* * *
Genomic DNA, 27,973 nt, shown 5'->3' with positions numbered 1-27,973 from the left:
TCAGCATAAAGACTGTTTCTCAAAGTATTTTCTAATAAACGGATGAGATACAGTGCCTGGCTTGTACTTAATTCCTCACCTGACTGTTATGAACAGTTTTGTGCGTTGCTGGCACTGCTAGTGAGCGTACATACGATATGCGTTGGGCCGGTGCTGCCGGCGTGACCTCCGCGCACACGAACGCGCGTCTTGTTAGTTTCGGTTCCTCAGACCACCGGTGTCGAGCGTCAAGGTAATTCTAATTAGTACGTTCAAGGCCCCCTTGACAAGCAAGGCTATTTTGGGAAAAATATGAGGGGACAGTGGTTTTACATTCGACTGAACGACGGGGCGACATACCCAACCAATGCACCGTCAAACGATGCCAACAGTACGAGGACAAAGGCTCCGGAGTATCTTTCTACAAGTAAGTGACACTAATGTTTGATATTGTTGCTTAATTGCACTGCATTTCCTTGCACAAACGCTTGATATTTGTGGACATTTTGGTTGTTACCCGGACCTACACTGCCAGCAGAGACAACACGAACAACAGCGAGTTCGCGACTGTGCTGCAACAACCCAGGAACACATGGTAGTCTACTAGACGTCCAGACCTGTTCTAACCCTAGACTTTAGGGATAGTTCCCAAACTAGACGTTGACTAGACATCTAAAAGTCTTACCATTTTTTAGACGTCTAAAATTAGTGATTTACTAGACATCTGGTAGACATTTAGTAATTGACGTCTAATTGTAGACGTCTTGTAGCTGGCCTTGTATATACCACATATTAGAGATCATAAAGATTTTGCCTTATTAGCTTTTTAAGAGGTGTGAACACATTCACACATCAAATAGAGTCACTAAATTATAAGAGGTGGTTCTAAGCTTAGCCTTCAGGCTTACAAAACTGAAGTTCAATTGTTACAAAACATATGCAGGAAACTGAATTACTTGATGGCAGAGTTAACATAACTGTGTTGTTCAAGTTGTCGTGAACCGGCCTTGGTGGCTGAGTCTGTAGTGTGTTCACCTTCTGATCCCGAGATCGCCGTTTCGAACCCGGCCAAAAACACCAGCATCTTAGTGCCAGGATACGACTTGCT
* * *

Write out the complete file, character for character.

Genomic DNA, 27,973 nt, shown 5'->3' with positions numbered 1-27,973 from the left:
TCAGCATAAAGACTGTTTCTCAAAGTATTTTCTAATAAACGGATGAGATACAGTGCCTGGCTTGTACTTAATTCCTCACCTGACTGTTATGAACAGTTTTGTGCGTTGCTGGCACTGCTAGTGAGCGTACATACGATATGCGTTGGGCCGGTGCTGCCGGCGTGACCTCCGCGCACACGAACGCGCGTCTTGTTAGTTTCGGTTCCTCAGACCACCGGTGTCGAGCGTCAAGGTAATTCTAATTAGTACGTTCAAGGCCCCCTTGACAAGCAAGGCTATTTTGGGAAAAATATGAGGGGACAGTGGTTTTACATTCGACTGAACGACGGGGCGACATACCCAACCAATGCACCGTCAAACGATGCCAACAGTACGAGGACAAAGGCTCCGGAGTATCTTTCTACAAGTAAGTGACACTAATGTTTGATATTGTTGCTTAATTGCACTGCATTTCCTTGCACAAACGCTTGATATTTGTGGACATTTTGGTTGTTACCCGGACCTACACTGCCAGCAGAGACAACACGAACAACAGCGAGTTCGCGACTGTGCTGCAACAACCCAGGAACACATGGTAGTCTACTAGACGTCCAGACCTGTTCTAACCCTAGACTTTAGGGATAGTTCCCAAACTAGACGTTGACTAGACATCTAAAAGTCTTACCATTTTTTAGACGTCTAAAATTAGTGATTTACTAGACATCTGGTAGACATTTAGTAATTGACGTCTAATTGTAGACGTCTTGTAGCTGGCCTTGTATATACCACATATTAGAGATCATAAAGATTTTGCCTTATTAGCTTTTTAAGAGGTGTGAACACATTCACACATCAAATAGAGTCACTAAATTATAAGAGGTGGTTCTAAGCTTAGCCTTCAGGCTTACAAAACTGAAGTTCAATTGTTACAAAACATATGCAGGAAACTGAATTACTTGATGGCAGAGTTAACATAACTGTGTTGTTCAAGTTGTCGTGAACCGGCCTTGGTGGCTGAGTCTGTAGTGTGTTCACCTTCTGATCCCGAGATCGCCGTTTCGAACCCGGCCAAAAACACCAGCATCTTAGTGCCAGGATACGACTTGCT